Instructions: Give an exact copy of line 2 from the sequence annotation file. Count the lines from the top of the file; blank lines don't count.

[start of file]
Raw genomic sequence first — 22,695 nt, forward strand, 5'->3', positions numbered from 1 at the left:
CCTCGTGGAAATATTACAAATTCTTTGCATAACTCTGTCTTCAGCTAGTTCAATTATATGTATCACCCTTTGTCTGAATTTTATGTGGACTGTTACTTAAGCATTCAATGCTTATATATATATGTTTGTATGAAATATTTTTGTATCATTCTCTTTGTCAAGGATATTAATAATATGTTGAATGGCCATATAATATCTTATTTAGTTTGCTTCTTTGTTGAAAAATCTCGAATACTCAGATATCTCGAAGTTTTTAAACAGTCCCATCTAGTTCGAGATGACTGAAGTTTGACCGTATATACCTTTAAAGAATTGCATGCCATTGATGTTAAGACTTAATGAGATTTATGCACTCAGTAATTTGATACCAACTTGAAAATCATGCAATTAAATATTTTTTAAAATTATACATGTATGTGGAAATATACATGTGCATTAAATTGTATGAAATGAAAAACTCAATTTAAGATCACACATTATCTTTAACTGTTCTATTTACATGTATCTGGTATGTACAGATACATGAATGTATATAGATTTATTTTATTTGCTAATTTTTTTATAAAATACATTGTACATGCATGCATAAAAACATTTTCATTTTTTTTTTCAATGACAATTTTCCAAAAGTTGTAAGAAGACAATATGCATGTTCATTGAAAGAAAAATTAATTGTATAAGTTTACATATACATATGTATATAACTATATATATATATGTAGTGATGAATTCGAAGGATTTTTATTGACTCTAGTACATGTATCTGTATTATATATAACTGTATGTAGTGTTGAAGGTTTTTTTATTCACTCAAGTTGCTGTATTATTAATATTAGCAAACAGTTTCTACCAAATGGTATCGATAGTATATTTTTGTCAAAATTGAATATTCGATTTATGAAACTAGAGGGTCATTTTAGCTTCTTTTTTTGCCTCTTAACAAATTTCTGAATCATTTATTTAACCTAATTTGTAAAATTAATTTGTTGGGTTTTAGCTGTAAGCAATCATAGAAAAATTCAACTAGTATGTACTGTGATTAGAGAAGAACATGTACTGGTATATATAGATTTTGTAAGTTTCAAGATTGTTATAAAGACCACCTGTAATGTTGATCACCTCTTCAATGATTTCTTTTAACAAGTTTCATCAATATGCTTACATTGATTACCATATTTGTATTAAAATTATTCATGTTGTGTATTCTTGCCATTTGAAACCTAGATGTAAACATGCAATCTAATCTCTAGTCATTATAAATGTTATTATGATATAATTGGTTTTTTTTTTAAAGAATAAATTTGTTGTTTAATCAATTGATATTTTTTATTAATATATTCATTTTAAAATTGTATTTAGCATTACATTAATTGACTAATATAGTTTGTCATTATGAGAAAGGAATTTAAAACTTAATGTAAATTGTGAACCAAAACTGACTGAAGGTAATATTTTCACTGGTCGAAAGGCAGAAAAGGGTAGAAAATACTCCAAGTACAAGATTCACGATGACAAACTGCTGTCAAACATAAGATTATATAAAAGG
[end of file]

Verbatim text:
CCTCGTGGAAATATTACAAATTCTTTGCATAACTCTGTCTTCAGCTAGTTCAATTATATGTATCACCCTTTGTCTGAATTTTATGTGGACTGTTACTTAAGCATTCAATGCTTATATATATATGTTTGTATGAAATATTTTTGTATCATTCTCTTTGTCAAGGATATTAATAATATGTTGAATGGCCATATAATATCTTATTTAGTTTGCTTCTTTGTTGAAAAATCTCGAATACTCAGATATCTCGAAGTTTTTAAACAGTCCCATCTAGTTCGAGATGACTGAAGTTTGACCGTATATACCTTTAAAGAATTGCATGCCATTGATGTTAAGACTTAATGAGATTTATGCACTCAGTAATTTGATACCAACTTGAAAATCATGCAATTAAATATTTTTTAAAATTATACATGTATGTGGAAATATACATGTGCATTAAATTGTATGAAATGAAAAACTCAATTTAAGATCACACATTATCTTTAACTGTTCTATTTACATGTATCTGGTATGTACAGATACATGAATGTATATAGATTTATTTTATTTGCTAATTTTTTTATAAAATACATTGTACATGCATGCATAAAAACATTTTCATTTTTTTTTTCAATGACAATTTTCCAAAAGTTGTAAGAAGACAATATGCATGTTCATTGAAAGAAAAATTAATTGTATAAGTTTACATATACATATGTATATAACTATATATATATATGTAGTGATGAATTCGAAGGATTTTTATTGACTCTAGTACATGTATCTGTATTATATATAACTGTATGTAGTGTTGAAGGTTTTTTTATTCACTCAAGTTGCTGTATTATTAATATTAGCAAACAGTTTCTACCAAATGGTATCGATAGTATATTTTTGTCAAAATTGAATATTCGATTTATGAAACTAGAGGGTCATTTTAGCTTCTTTTTTTGCCTCTTAACAAATTTCTGAATCATTTATTTAACCTAATTTGTAAAATTAATTTGTTGGGTTTTAGCTGTAAGCAATCATAGAAAAATTCAACTAGTATGTACTGTGATTAGAGAAGAACATGTACTGGTATATATAGATTTTGTAAGTTTCAAGATTGTTATAAAGACCACCTGTAATGTTGATCACCTCTTCAATGATTTCTTTTAACAAGTTTCATCAATATGCTTACATTGATTACCATATTTGTATTAAAATTATTCATGTTGTGTATTCTTGCCATTTGAAACCTAGATGTAAACATGCAATCTAATCTCTAGTCATTATAAATGTTATTATGATATAATTGGTTTTTTTTTTAAAGAATAAATTTGTTGTTTAATCAATTGATATTTTTTATTAATATATTCATTTTAAAATTGTATTTAGCATTACATTAATTGACTAATATAGTTTGTCATTATGAGAAAGGAATTTAAAACTTAATGTAAATTGTGAACCAAAACTGACTGAAGGTAATATTTTCACTGGTCGAAAGGCAGAAAAGGGTAGAAAATACTCCAAGTACAAGATTCACGATGACAAACTGCTGTCAAACATAAGATTATATAAAAGG